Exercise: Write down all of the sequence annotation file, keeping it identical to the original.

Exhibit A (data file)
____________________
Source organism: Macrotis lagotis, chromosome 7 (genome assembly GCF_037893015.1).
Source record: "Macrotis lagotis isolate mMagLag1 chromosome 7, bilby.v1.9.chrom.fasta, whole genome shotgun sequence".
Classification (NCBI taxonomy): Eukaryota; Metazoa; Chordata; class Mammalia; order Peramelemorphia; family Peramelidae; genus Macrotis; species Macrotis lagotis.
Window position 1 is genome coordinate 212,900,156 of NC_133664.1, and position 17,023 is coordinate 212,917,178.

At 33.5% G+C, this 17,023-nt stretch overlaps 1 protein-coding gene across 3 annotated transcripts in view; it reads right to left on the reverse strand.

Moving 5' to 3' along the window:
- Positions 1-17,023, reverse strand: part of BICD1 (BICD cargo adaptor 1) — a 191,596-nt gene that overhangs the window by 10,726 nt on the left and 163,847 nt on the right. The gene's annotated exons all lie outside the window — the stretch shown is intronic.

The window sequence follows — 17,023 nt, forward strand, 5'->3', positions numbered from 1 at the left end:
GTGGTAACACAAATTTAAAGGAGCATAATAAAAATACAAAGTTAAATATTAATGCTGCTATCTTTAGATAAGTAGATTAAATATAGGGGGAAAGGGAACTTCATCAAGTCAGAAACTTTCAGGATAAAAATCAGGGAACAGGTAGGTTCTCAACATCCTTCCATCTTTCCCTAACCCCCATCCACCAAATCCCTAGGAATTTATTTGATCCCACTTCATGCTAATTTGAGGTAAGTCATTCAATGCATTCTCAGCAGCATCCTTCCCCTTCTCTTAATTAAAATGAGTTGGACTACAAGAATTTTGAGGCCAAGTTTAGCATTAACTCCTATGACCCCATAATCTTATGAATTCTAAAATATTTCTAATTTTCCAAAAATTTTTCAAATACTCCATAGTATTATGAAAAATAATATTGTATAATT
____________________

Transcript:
Source organism: Macrotis lagotis, chromosome 7 (genome assembly GCF_037893015.1).
Source record: "Macrotis lagotis isolate mMagLag1 chromosome 7, bilby.v1.9.chrom.fasta, whole genome shotgun sequence".
Classification (NCBI taxonomy): Eukaryota; Metazoa; Chordata; class Mammalia; order Peramelemorphia; family Peramelidae; genus Macrotis; species Macrotis lagotis.
Window position 1 is genome coordinate 212,900,156 of NC_133664.1, and position 17,023 is coordinate 212,917,178.

At 33.5% G+C, this 17,023-nt stretch overlaps 1 protein-coding gene across 3 annotated transcripts in view; it reads right to left on the reverse strand.

Moving 5' to 3' along the window:
- Positions 1-17,023, reverse strand: part of BICD1 (BICD cargo adaptor 1) — a 191,596-nt gene that overhangs the window by 10,726 nt on the left and 163,847 nt on the right. The gene's annotated exons all lie outside the window — the stretch shown is intronic.

The window sequence follows — 17,023 nt, forward strand, 5'->3', positions numbered from 1 at the left end:
GTGGTAACACAAATTTAAAGGAGCATAATAAAAATACAAAGTTAAATATTAATGCTGCTATCTTTAGATAAGTAGATTAAATATAGGGGGAAAGGGAACTTCATCAAGTCAGAAACTTTCAGGATAAAAATCAGGGAACAGGTAGGTTCTCAACATCCTTCCATCTTTCCCTAACCCCCATCCACCAAATCCCTAGGAATTTATTTGATCCCACTTCATGCTAATTTGAGGTAAGTCATTCAATGCATTCTCAGCAGCATCCTTCCCCTTCTCTTAATTAAAATGAGTTGGACTACAAGAATTTTGAGGCCAAGTTTAGCATTAACTCCTATGACCCCATAATCTTATGAATTCTAAAATATTTCTAATTTTCCAAAAATTTTTCAAATACTCCATAGTATTATGAAAAATAATATTGTATAATT